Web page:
Initially the Aspen Institute coined the term “Theory of Change”. The term got picked up by some impact investors like Charly Kleissner and the GIIN (Global Impact Investing Network).
The GIIN defines as follows „A theory of change (also referred to as the Theory of Value Creation or Logic Model) is an expression of the sequence of cause-and-effect actions or occurrences by which organizational and financial resources are hypothesized to be converted into the desired social and environmental results.“
„Wow“ That sounds complicated and broad. As a consequence we now live in a world with more than one „Theory of Change“ – we have a whole bunch of „Theories of Change“
So it is high time to systemize, categorize and improve – and it is necessary to show-case and evaluate the value of theories of change. I am proud to announce here that “Theories of Change” is a New Publication in my “Sustainable Finance Series with Springer Palgrave MacMillan (see https://www.palgrave.com/br/series/15807).
In the “Journal of Sustainable Finance & Investment” Edward T. Jackson has been interrogating the Theory of Change and asked a couple of relevant, future oriented questions and started to define the research agenda.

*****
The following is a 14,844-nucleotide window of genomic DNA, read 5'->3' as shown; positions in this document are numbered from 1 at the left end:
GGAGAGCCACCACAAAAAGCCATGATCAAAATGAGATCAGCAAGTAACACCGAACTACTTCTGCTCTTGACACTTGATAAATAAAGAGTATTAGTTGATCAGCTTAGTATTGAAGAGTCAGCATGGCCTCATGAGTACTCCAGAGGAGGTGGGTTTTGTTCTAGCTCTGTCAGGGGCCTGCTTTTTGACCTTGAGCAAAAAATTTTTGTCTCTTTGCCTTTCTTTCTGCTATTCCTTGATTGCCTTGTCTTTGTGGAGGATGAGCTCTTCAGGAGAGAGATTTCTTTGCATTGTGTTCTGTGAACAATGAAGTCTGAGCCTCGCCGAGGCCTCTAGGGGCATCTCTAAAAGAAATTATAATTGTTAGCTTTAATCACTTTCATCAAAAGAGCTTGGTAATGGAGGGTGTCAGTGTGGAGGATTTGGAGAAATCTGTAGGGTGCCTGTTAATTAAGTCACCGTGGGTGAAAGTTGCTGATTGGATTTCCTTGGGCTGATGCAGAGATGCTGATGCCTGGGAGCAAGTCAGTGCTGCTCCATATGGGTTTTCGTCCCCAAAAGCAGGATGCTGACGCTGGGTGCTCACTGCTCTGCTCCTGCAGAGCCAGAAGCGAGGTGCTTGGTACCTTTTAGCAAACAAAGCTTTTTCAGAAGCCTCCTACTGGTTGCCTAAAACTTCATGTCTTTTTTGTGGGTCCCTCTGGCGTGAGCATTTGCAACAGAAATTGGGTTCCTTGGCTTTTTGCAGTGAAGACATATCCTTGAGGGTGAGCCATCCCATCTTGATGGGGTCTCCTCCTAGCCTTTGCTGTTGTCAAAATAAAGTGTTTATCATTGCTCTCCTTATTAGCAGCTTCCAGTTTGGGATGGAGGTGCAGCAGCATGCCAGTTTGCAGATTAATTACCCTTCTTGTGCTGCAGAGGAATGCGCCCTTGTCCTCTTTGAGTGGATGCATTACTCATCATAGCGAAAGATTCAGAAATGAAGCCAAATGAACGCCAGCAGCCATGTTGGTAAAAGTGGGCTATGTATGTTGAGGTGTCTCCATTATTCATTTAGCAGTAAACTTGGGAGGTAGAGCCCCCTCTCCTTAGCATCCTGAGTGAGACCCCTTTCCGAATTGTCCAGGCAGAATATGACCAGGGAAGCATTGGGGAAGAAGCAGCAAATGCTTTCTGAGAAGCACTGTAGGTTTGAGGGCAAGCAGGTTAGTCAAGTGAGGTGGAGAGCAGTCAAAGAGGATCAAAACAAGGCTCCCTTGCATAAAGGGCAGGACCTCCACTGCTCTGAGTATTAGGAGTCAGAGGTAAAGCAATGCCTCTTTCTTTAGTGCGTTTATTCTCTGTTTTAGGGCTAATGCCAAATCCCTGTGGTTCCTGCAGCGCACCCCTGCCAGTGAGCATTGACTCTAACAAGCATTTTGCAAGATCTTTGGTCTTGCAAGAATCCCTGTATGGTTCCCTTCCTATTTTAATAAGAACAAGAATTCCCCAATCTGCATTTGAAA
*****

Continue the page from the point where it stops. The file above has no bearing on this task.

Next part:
Now here we are to implement “Theories of Change” into practice.
In the new “Theories of Change” anthology (part of the sustainable finance series http://sustainable-finance.io
We will concentrate on the following fundamental question:
> Imagine a world in which decision makers are enabled to anticipate the future impact of today’s decisions. .
> Imagine a world in which a simulation model consistently calculates future states of a system from the present state considering possible future interventions.
> Imagine the method and model includes perspectives of all actors along the value chain. Imagine how helpful this model shall be.
Therefore I am glad that Salomon Billeter will write on this topic for our “Theories of Change” Publication.
Find the poster here. Enjoy!
Courtesy of https://scaling4good.com